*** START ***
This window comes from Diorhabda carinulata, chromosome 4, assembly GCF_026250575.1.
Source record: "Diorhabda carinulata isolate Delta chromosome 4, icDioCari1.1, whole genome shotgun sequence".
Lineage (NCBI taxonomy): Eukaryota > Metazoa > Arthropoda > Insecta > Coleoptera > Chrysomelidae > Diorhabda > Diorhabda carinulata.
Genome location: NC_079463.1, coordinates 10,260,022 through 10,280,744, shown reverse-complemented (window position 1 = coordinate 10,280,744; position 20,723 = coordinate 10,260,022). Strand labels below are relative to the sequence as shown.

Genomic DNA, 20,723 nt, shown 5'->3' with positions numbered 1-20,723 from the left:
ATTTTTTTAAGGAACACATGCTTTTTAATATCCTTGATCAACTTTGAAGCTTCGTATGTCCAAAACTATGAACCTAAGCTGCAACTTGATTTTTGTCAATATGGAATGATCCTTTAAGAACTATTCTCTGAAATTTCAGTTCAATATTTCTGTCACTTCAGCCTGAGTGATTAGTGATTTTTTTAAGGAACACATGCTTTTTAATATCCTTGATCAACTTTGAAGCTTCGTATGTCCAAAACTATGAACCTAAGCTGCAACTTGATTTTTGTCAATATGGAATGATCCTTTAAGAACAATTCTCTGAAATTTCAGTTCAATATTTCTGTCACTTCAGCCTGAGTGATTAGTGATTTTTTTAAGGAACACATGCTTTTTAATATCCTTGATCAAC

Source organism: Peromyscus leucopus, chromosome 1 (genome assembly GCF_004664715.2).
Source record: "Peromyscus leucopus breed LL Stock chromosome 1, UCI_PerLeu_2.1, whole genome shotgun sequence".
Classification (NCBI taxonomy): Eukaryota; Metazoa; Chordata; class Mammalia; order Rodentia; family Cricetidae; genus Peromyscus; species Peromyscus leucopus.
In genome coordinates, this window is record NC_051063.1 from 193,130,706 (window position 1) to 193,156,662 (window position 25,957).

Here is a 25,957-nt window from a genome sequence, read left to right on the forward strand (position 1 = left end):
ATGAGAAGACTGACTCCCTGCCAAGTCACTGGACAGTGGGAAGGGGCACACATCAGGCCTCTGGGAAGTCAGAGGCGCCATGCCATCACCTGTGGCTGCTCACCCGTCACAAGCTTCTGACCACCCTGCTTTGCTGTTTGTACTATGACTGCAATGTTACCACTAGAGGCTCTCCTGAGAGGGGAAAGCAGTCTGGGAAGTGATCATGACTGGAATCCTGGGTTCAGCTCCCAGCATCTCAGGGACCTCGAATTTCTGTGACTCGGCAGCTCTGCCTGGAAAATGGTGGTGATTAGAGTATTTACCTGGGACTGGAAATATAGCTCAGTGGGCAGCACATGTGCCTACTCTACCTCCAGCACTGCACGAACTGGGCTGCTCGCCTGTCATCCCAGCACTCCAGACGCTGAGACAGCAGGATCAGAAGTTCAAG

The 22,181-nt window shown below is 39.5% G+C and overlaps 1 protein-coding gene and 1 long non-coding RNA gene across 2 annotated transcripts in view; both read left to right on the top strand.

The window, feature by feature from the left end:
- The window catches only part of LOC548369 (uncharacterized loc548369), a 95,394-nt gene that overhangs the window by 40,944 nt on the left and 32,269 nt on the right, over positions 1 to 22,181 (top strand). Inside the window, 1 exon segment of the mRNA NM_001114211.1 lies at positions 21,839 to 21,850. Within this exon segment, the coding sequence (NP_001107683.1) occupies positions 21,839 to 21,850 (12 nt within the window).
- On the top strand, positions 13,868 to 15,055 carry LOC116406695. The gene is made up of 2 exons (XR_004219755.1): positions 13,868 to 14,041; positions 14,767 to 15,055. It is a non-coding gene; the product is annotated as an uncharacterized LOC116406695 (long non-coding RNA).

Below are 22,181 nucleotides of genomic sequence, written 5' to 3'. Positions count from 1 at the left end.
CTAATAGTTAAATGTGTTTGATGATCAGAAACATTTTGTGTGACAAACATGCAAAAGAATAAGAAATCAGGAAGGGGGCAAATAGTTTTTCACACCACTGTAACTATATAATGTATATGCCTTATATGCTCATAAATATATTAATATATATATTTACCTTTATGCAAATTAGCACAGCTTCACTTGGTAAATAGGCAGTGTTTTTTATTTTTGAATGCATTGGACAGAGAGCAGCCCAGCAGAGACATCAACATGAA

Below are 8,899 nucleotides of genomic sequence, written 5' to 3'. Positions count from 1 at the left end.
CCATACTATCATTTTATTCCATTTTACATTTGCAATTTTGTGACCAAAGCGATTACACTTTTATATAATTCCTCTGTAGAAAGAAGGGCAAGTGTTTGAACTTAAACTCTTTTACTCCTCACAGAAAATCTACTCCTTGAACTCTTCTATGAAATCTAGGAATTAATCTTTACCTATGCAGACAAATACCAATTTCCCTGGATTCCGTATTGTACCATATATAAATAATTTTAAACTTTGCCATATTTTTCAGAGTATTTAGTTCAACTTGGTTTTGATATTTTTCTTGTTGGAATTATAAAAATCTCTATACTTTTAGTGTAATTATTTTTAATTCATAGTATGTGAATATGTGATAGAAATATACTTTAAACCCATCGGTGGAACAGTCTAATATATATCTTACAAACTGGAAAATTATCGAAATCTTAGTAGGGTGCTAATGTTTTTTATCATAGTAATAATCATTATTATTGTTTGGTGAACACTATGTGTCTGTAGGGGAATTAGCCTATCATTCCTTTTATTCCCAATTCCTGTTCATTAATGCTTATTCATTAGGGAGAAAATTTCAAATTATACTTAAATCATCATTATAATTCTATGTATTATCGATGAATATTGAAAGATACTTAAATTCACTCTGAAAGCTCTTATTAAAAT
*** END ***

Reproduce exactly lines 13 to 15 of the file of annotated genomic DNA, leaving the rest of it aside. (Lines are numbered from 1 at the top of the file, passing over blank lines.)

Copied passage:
The 22,181-nt window shown below is 39.5% G+C and overlaps 1 protein-coding gene and 1 long non-coding RNA gene across 2 annotated transcripts in view; both read left to right on the top strand.

The window, feature by feature from the left end:
- The window catches only part of LOC548369 (uncharacterized loc548369), a 95,394-nt gene that overhangs the window by 40,944 nt on the left and 32,269 nt on the right, over positions 1 to 22,181 (top strand). Inside the window, 1 exon segment of the mRNA NM_001114211.1 lies at positions 21,839 to 21,850. Within this exon segment, the coding sequence (NP_001107683.1) occupies positions 21,839 to 21,850 (12 nt within the window).